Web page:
Hearing this the girls collectively asked, "Can we go back and get it fixed?"

After we both stopped laughing, the FO told them that we couldn't go back and to just put some water bottles and wet naps in the lavs. I then made a PA about the water problem and apologized for the inconvenience and on we went to DFW.

Other than the water emergency, the flight went just fine...smooth skies, a decent landing, an open gate, and another flight was in the logbook.

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Wednesday, January 16, 2008

Florida Shuttle

It was the morning after the Dallas Cowboys loss to the New York Giants in the NFL playoffs. Our baggage handlers can at times be a little harsh with their notes and comments that they leave on the baggage carts. Today was no exception as you can see from their work on a couple of different carts. Keep in mind that these carts are at DFW....home of the Cowboys.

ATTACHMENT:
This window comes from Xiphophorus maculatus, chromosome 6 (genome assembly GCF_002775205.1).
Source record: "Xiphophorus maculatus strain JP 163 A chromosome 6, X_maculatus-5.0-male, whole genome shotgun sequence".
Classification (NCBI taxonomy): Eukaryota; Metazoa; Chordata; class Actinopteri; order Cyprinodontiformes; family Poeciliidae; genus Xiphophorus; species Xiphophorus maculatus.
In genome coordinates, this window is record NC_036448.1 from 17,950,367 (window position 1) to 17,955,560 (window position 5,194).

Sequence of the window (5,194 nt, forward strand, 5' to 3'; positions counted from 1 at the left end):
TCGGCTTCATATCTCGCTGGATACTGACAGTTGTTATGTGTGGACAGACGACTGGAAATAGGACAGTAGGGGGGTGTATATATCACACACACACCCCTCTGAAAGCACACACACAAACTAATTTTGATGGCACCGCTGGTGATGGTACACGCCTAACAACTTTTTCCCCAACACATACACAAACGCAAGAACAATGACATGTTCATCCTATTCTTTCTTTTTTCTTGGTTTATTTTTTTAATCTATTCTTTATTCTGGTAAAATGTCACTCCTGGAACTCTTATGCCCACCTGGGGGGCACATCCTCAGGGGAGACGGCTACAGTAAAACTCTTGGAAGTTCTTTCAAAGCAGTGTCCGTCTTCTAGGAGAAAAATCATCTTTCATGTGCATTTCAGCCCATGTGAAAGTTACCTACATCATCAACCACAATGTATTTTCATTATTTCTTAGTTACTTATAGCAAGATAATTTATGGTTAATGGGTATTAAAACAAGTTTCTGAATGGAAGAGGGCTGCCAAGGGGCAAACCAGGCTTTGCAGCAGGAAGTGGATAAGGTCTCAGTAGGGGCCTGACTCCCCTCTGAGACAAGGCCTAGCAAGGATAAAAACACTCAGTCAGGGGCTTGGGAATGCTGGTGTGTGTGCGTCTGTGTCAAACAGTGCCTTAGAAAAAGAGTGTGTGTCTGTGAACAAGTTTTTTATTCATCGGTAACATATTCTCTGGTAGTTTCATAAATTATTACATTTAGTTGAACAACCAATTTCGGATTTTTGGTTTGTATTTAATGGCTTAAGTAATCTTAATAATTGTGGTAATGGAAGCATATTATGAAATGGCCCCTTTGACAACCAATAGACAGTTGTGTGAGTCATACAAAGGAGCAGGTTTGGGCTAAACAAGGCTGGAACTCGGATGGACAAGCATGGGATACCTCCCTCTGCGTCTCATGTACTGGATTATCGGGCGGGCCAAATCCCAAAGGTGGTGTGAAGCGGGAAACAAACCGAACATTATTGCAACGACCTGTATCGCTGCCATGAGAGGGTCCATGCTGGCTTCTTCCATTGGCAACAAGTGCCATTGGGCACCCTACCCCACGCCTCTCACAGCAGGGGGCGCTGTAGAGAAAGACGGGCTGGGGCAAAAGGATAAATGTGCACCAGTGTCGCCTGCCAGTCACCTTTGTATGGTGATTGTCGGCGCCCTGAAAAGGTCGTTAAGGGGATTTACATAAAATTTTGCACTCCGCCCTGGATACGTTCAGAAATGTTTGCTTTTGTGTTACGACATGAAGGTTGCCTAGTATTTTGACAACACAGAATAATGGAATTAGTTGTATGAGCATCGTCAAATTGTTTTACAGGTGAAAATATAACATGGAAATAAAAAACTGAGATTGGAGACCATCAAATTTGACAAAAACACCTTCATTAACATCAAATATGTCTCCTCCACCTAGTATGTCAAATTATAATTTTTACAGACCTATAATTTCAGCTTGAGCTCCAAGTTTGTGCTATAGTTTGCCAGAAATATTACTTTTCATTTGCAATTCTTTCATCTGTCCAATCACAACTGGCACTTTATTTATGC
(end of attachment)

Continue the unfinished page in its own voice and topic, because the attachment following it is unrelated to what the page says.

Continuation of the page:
Todays flying would be concentrated between Texas and Florida. DFW to Orlando, back to DFW and then West Palm Beach. Orlando is the home of Disney World and we always carry a bunch of families with excited kids in tow. The ground handlers probably see more strollers than any other station in the system.

The FAA names all the airways, arrivals, departures, intersections, and everything else related to the airway system in this country.The arrival we flew today was the Piglt arrival. Most of the arrival intersections are named for Disney characters. You can see the references to the Lion King and Aladdin characters on the route page. Even the stuffy FAA has a sense of humor sometimes.
The weather was great in Florida today and we had a nice view of downtown Orlando.

We also had a good look at Orlando Executive airport on our departure back to DFW. A quick pass through DFW with a change of planes and off to Palm Beach for the night.

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Saturday, January 12, 2008

"Do you guys know what you're doing?"

Just a turnaround today. DFW to Boston and back. 8 hours worth.